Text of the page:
Sustainable Forest Management
While all of our planning and analyses are geared towards informing management decisions that will sustain forests into the future, we have conducted a number of analyses which specifically support our clients’ sustainable forest management frameworks and plans.
Sustainable Forest Management involves defining the desired future condition of a forest, evaluating current management practices and modifying management to achieve a desired future condition. Planning occurs at the operational, tactical and strategic level and accounts for economic, social and ecological factors. The meat of a sustainable forest management framework are criteria and indicators – the management goals, which are measured against targets and thresholds. To achieve these goals, forest planners need to be informed of the consequences of everyday decisions that may affect their land bases of responsibility well into the future.
Forest Ecosystem Solutions Ltd. have participated in a number of projects focusing on measuring criteria and indicators of sustainable forest management plans, and evaluating and developing management practices for a number of our clients. Such projects include ecosystem representation, indicator forecasting and indicator mapping.
Ecosystem representation analysis is a course-filter approach to biodiversity management, undertaken to determine the abundance, location, and quality of ecosystem groups within the non-harvestable land base (NHLB).
Knowledge of the state of representation of various ecosystem classes allows managers to evaluate representation and ecological risk, assess how the current state compares to biodiversity objectives, and set habitat priorities within the timber harvesting land base (THLB).
Using a combination of GIS data processing and FSOS modelling, the proportion of each ecosystem unit reserved from harvest is examined, to ensure that a full range of ecosystem types is represented across the NHLB. Ecosystem representation data is then used to determine the effectiveness of the NHLB in reducing ecological risk, which is dependent on the quality of ecosystem representation. Knowledge of the degree of risk for certain areas of the land base can assist forest managers in planning and identifying priority areas for biodiversity management.
Forest Ecosystem Solutions Ltd. have conducted a several forest level ecosystem representation analyses, including TFL 30, Fort Nelson TSA, Prince George TSA and Quesnel TSA.
Forecasting is an activity that assists forest practitioners and decision makers in long-term planning for sustainable forest management, by evaluating the effects of management practices on the desired future forest condition and in identifying practices that will be effective in meeting management targets over the long-term.
Forecasting indicators involves both spatial and non-spatial modelling, for not only does the state of indicators need to be measured through time, their location across the land base must also be identified in order that operational decisions be based in reality.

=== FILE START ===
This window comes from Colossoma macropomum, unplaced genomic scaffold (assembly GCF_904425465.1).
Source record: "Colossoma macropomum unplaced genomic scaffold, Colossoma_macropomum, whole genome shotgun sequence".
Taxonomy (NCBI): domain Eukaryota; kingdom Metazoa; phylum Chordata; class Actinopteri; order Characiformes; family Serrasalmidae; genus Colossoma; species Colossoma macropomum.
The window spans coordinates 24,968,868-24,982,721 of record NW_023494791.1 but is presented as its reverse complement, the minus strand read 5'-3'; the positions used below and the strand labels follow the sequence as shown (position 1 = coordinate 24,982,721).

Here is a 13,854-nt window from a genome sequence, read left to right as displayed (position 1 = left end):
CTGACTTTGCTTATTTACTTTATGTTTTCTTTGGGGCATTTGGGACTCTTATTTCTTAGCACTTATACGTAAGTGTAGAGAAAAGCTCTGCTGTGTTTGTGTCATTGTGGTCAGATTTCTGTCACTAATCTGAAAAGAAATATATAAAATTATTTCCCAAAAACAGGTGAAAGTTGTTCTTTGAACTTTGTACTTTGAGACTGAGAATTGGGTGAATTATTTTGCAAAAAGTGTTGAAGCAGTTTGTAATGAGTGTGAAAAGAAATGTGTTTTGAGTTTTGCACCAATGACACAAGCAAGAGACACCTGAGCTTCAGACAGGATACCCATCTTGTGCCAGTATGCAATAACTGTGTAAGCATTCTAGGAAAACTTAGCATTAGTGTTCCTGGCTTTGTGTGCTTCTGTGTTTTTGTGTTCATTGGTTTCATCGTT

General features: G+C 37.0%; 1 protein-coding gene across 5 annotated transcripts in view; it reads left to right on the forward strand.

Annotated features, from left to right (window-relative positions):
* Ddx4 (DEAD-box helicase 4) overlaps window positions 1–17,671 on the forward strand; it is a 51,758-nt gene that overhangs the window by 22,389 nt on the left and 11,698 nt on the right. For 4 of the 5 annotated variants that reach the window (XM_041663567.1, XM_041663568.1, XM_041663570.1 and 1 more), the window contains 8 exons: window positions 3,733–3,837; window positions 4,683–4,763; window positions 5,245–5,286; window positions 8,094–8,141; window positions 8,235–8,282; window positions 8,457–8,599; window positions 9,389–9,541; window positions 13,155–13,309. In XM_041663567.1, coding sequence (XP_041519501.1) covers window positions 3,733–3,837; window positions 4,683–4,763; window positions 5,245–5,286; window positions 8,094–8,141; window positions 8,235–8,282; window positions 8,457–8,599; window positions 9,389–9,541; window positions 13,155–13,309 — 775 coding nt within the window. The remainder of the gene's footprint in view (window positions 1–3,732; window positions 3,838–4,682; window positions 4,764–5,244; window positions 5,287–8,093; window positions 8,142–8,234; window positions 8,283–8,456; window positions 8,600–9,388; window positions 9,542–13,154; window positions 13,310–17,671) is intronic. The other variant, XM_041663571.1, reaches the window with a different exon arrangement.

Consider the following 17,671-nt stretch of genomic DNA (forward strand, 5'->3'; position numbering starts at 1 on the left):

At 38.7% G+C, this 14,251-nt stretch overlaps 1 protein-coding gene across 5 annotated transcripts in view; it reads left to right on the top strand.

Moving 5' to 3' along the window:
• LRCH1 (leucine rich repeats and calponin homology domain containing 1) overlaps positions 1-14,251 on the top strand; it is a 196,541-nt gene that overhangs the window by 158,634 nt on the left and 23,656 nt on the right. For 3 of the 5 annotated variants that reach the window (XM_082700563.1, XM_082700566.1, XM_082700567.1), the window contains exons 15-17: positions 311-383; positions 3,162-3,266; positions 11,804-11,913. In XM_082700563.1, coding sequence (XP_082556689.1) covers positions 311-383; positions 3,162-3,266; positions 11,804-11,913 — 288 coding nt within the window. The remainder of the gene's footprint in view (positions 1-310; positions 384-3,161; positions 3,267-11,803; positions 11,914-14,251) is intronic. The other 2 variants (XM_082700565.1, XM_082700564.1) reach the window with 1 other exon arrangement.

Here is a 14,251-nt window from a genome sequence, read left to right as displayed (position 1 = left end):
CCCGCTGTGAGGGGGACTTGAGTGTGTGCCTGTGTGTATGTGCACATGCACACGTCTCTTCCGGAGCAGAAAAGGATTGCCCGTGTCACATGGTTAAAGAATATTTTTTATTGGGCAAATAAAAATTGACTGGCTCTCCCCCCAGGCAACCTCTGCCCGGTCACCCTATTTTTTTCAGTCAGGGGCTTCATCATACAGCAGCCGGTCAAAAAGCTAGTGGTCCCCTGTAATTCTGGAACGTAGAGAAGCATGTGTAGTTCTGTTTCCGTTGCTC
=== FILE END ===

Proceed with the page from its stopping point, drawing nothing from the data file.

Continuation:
Through the use of GIS and our FSOS, Forest Ecosystem Solutions Ltd. is able to forecast indicators for a variety of client-defined management scenarios.
The development of an indicator map is the first step for assessing the current status of sustainability within a forest management unit and for designing temporally relevant scenarios or forest management strategies intended to achieve sustainability over the long term.
The indicator map assists in identifying areas that may require the development of best practices, innovation or scenario design as an alternative to current practice in order to mitigate target deficits for indicators. It will provide the essential foundation for the next steps of developing a protocol for a tracking system for temporal reporting on indicators as part of a monitoring program that provides meaningful feedback through adaptive management protocols.
Forest Ecosystem Solutions Ltd. have completed indicator mapping projects for the Vanderhoof, Prince George and Fort St. James Forest Districts, and have undertaken indicator mapping as a component to several other analyses. Some examples can be seen in our map gallery.
Assessing progress towards achieving sustainability means meeting indicator targets across the entire management unit as a whole and is based on contributions from both the NHLB and THLB over time. While all criteria are to be met over the entire planning area to which the C&I apply, they may not apply to all sub-units or be weighted equally throughout the planning area.
Indicator maps can be used to identify areas that may contribute to resource objectives throughout the non-harvestable land base (NHLB) such as parks, riparian reserves and inaccessible areas. Contributing areas within the timber harvesting land base (THLB) can also be identified, including wildlife trees, development of road systems for recreation opportunities, tourism opportunities, commercial botanical product extraction, and the creation of early seral patches.
Understanding the contribution of the NHLB towards meeting targets allow managers to quantify target deficits and thus develop best management practices in the THLB. An analysis of current practices and their impacts on the condition of indicators will ideally show that most, if not all, indicators are sustainable over a credible temporal and spatial horizon.